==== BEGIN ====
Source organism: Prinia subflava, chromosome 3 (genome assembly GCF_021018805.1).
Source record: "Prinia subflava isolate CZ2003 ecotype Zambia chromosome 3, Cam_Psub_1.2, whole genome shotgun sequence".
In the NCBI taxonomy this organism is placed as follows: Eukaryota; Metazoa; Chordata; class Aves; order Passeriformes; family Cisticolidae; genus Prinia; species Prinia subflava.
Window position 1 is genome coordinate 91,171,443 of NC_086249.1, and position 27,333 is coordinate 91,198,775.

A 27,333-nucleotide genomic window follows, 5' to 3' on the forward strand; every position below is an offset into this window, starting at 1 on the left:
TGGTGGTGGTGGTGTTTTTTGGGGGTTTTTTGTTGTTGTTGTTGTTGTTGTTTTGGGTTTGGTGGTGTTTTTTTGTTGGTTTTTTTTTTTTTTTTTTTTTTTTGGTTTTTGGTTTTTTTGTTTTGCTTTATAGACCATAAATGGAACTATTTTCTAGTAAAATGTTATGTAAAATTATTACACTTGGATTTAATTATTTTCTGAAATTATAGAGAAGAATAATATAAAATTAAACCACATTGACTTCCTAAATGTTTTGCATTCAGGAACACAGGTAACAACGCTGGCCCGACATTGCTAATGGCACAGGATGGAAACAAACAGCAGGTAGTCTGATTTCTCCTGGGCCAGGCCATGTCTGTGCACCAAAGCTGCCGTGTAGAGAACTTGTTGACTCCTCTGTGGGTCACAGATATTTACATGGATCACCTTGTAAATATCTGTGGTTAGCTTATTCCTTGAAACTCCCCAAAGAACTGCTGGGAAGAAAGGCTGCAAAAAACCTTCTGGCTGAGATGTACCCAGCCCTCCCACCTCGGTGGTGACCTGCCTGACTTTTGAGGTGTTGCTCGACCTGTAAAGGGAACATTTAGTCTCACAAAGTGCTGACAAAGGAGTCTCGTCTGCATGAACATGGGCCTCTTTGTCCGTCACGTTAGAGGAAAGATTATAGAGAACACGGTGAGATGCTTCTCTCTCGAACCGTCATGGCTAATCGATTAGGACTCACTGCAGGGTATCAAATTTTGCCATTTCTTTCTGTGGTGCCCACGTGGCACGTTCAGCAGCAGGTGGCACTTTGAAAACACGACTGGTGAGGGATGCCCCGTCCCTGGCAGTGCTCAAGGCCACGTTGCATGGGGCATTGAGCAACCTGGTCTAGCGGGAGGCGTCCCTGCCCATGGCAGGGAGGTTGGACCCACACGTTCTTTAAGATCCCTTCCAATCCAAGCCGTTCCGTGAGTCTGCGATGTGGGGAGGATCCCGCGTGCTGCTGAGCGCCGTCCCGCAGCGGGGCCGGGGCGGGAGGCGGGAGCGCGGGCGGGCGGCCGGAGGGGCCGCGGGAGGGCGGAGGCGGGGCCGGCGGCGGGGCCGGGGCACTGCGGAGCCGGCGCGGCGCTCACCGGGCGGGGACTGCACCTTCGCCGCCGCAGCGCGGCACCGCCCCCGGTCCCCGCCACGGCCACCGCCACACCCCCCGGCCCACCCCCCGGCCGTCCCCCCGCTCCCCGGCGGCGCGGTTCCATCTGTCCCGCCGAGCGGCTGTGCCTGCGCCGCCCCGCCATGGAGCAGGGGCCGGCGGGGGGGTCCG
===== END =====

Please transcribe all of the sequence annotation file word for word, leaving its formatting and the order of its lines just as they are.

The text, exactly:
Source organism: Prinia subflava, chromosome 3 (genome assembly GCF_021018805.1).
Source record: "Prinia subflava isolate CZ2003 ecotype Zambia chromosome 3, Cam_Psub_1.2, whole genome shotgun sequence".
In the NCBI taxonomy this organism is placed as follows: Eukaryota; Metazoa; Chordata; class Aves; order Passeriformes; family Cisticolidae; genus Prinia; species Prinia subflava.
Window position 1 is genome coordinate 91,171,443 of NC_086249.1, and position 27,333 is coordinate 91,198,775.

A 27,333-nucleotide genomic window follows, 5' to 3' on the forward strand; every position below is an offset into this window, starting at 1 on the left:
TGGTGGTGGTGGTGTTTTTTGGGGGTTTTTTGTTGTTGTTGTTGTTGTTGTTTTGGGTTTGGTGGTGTTTTTTTGTTGGTTTTTTTTTTTTTTTTTTTTTTTTGGTTTTTGGTTTTTTTGTTTTGCTTTATAGACCATAAATGGAACTATTTTCTAGTAAAATGTTATGTAAAATTATTACACTTGGATTTAATTATTTTCTGAAATTATAGAGAAGAATAATATAAAATTAAACCACATTGACTTCCTAAATGTTTTGCATTCAGGAACACAGGTAACAACGCTGGCCCGACATTGCTAATGGCACAGGATGGAAACAAACAGCAGGTAGTCTGATTTCTCCTGGGCCAGGCCATGTCTGTGCACCAAAGCTGCCGTGTAGAGAACTTGTTGACTCCTCTGTGGGTCACAGATATTTACATGGATCACCTTGTAAATATCTGTGGTTAGCTTATTCCTTGAAACTCCCCAAAGAACTGCTGGGAAGAAAGGCTGCAAAAAACCTTCTGGCTGAGATGTACCCAGCCCTCCCACCTCGGTGGTGACCTGCCTGACTTTTGAGGTGTTGCTCGACCTGTAAAGGGAACATTTAGTCTCACAAAGTGCTGACAAAGGAGTCTCGTCTGCATGAACATGGGCCTCTTTGTCCGTCACGTTAGAGGAAAGATTATAGAGAACACGGTGAGATGCTTCTCTCTCGAACCGTCATGGCTAATCGATTAGGACTCACTGCAGGGTATCAAATTTTGCCATTTCTTTCTGTGGTGCCCACGTGGCACGTTCAGCAGCAGGTGGCACTTTGAAAACACGACTGGTGAGGGATGCCCCGTCCCTGGCAGTGCTCAAGGCCACGTTGCATGGGGCATTGAGCAACCTGGTCTAGCGGGAGGCGTCCCTGCCCATGGCAGGGAGGTTGGACCCACACGTTCTTTAAGATCCCTTCCAATCCAAGCCGTTCCGTGAGTCTGCGATGTGGGGAGGATCCCGCGTGCTGCTGAGCGCCGTCCCGCAGCGGGGCCGGGGCGGGAGGCGGGAGCGCGGGCGGGCGGCCGGAGGGGCCGCGGGAGGGCGGAGGCGGGGCCGGCGGCGGGGCCGGGGCACTGCGGAGCCGGCGCGGCGCTCACCGGGCGGGGACTGCACCTTCGCCGCCGCAGCGCGGCACCGCCCCCGGTCCCCGCCACGGCCACCGCCACACCCCCCGGCCCACCCCCCGGCCGTCCCCCCGCTCCCCGGCGGCGCGGTTCCATCTGTCCCGCCGAGCGGCTGTGCCTGCGCCGCCCCGCCATGGAGCAGGGGCCGGCGGGGGGGTCCG